My friend: it’s true, I was sad
Just because you weren’t taken
By weather or swelling sea,
Nor by the earth, or the breeze
Nor even by some affliction.
My friend: if they ask after you
They should know I heard it in silence.
He left in the fullness of night-time
In a dense flock of shadows he left.
He was wounded by love in the vein.
And the waters rose to proclaim him
And the trees murmured his name
And the spirits of clouds claimed him.
Through mud slush and upright oak
Through prizes and penance
I follow with light and song.
Unnoticed in the thawing world
Missing you most when you are here
I say and unsay myself in you.
If, when the roads are all closed,
You knock along narrow lanes
Brought down by burdens groaning
Or you dance in musty moonlight
Tell my friend
His penance doesn’t please me.
On the street and in squares
Eyeless, footless and unhinged
No shadow, no voice of my love.
They are all down the bridges
That held the weight of the world.
Now I don’t have you or my will
In the dead dance of yesterdays
Empty under the horizon.
Eduardo Blanco Amor (1897-1979)
Poemas Galegos (Galaxia, 1987)
Reading is a roving light. You focus your attention on one thing at a time and zoom into it to concentrate on the details: the rhythm, the texture, the significance of the words the poem presents to you. Each poem creates a world unique to itself and the concentrated light of reading enables you to appreciate these qualities. I half translated this poem last year and reworked it without the original in front of me this morning, so this version is true to the feeling of the original even if not word-by-word accurate.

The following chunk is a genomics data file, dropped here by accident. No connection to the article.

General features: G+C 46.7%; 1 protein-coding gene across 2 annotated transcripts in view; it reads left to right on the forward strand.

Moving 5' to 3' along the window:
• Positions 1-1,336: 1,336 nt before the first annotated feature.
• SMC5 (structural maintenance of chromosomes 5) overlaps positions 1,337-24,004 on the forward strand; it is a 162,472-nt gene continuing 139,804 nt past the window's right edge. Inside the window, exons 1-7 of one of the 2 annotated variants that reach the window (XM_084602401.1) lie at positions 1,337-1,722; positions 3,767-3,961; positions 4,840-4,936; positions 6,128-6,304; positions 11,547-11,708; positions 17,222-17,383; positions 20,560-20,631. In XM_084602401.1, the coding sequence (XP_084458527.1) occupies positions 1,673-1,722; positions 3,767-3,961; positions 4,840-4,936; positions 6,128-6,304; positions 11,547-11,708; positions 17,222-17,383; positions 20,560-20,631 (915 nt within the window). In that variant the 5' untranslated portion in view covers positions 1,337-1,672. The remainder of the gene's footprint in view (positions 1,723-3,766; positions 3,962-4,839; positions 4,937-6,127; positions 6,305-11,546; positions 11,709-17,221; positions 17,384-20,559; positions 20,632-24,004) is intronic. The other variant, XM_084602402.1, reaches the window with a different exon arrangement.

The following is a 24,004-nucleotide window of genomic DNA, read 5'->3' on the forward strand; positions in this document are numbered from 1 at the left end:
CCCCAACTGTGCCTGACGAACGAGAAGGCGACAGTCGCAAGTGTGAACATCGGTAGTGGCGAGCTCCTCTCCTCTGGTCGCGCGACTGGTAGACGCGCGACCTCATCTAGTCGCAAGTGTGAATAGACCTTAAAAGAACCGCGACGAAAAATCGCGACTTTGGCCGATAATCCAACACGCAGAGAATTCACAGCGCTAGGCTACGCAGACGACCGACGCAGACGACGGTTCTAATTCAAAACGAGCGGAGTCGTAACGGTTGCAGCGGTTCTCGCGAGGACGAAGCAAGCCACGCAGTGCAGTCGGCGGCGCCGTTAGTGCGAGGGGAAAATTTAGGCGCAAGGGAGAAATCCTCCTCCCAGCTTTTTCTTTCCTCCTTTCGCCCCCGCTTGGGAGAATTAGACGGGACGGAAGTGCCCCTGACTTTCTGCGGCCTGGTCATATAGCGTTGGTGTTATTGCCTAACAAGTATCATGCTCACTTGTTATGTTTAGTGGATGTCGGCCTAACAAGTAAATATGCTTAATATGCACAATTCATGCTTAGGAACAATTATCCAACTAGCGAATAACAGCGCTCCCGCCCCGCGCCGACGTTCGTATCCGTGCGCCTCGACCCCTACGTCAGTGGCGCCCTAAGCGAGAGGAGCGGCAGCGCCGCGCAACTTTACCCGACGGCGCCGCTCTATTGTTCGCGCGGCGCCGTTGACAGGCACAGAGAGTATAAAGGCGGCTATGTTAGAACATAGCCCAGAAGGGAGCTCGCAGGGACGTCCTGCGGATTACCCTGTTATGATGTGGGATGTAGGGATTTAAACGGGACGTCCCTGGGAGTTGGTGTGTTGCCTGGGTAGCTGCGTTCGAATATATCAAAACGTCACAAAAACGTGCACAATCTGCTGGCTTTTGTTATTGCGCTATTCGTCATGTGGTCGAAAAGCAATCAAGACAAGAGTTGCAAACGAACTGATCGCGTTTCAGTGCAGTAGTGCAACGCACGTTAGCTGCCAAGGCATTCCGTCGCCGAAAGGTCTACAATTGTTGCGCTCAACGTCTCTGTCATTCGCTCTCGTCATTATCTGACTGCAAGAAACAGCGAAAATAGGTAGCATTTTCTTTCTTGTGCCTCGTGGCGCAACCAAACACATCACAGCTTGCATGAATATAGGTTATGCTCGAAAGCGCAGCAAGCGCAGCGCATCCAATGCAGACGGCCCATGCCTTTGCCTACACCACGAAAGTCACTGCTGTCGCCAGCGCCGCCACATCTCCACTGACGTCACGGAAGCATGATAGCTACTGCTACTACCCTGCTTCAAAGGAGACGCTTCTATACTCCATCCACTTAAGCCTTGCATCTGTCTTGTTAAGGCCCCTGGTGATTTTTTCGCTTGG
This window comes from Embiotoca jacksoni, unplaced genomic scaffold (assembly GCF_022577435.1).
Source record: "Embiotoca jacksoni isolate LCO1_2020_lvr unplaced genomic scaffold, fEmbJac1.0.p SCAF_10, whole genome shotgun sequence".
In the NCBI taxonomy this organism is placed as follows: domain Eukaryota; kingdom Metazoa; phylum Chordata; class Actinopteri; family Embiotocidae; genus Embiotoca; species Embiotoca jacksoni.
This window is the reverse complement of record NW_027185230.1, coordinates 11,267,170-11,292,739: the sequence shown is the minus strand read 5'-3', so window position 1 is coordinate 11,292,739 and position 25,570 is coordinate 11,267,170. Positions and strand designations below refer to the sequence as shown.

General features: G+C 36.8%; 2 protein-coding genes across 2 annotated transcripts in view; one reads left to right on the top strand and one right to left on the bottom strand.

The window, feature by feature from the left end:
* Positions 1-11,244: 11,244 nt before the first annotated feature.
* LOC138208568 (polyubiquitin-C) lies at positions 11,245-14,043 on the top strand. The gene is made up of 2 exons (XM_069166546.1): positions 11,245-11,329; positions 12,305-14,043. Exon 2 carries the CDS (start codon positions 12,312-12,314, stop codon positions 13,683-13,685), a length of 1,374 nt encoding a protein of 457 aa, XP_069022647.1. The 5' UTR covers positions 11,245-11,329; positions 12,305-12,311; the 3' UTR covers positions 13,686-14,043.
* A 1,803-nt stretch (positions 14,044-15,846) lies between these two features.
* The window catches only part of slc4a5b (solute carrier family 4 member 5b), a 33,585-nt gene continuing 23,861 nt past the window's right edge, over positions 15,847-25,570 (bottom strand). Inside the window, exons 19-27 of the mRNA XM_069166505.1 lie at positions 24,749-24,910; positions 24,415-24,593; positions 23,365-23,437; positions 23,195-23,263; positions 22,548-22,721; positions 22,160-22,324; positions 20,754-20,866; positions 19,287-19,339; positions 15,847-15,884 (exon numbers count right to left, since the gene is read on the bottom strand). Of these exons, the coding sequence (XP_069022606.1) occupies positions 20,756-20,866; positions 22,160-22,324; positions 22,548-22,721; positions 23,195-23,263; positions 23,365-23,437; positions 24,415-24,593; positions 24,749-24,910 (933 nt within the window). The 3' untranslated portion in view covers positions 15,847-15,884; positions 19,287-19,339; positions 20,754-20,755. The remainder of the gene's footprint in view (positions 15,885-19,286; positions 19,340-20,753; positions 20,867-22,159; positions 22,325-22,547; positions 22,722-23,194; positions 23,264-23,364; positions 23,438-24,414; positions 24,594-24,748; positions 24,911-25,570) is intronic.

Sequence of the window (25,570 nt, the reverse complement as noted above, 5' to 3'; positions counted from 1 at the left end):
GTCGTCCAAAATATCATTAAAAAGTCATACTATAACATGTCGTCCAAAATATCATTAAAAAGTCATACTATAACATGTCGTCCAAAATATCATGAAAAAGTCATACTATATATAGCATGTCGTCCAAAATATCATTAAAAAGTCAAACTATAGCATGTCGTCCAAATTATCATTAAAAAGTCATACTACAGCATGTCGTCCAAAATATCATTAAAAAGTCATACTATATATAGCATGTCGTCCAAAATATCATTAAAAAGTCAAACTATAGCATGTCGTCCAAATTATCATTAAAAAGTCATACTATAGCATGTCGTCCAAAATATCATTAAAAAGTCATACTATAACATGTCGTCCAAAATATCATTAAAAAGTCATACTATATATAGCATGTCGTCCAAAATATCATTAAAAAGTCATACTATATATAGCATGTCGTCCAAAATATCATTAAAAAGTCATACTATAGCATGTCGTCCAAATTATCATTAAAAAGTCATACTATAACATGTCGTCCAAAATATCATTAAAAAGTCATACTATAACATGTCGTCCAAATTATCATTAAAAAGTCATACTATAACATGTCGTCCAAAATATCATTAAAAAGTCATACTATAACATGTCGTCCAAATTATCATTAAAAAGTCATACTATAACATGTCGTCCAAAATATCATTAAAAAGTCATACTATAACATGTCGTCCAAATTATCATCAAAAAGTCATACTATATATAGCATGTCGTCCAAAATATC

It is a powerful lament for lost love with resonant lines that evoke in me a strong emotional response in recognition of what he is describing: ambivalence, silence, hurt, the desire to suffer and rejection. And even that self-imposed suffering is not wanted: “his penance doesn’t please me.” In the final stanzas we have an Auden-esque vision of bridges down, communications blocked, roads closed. Each material thing mentioned cries out for a symbolic reading.
Blanco Amor was a homosexual who published Lorca’s poem in Galician. He took a strong stance against the Nationalists and lived in exile in Buenos Aires until 1965. He was clearly not going to be able to make the kind of accommodations with the fascist dictatorship that Cunqueiro so successfully brought off.
I am captured by the poem’s voice and the world it presents. It involves me. When I withdraw, like a bather emerging from a pool, and sit apart admiring its ripples, I cast a glance back at Cunqueiro and it seems to me that they have a lot in common in spite of being so different. Cunqueiro is a fabulist; Blanco Amor creates a self-sufficient poetic world that resonates with saudade and morriña. Neither of them are overtly political. You enter these poetic worlds and you know that it is poetry, a world sharing many features of the one I live in- bridges, oak trees, roads- but curiously lacking in real features: banks, cars, armies, policemen, repression. It is timeless.
So, as I sit at the poolside still tingling with the sensation of what it was like to be immersed in that world, I can ask myself more reflective and general questions that I was not conscious of when I surrendered myself to the poet’s magic. This is when my recurrent interests reassert themselves- that collection of preoccupations that lead me from pool to pool, as it were.
I ask myself whether poetic sensibility is necessarily on a different level from ordinary life. Would it be possible to write a good poem about plumbing, ipads or global warming? And, beyond that, the big question that affects me because I am so affected by poetry: does the identity poets create in their work represent a bona fide and practicable vision of life outside the poetic world? Is it possible to read Blanco Amor in the morning and then go home to “work on a relationship” with self-help prose in the afternoon?
I have no answer to these questions but would be interested to read your thoughts.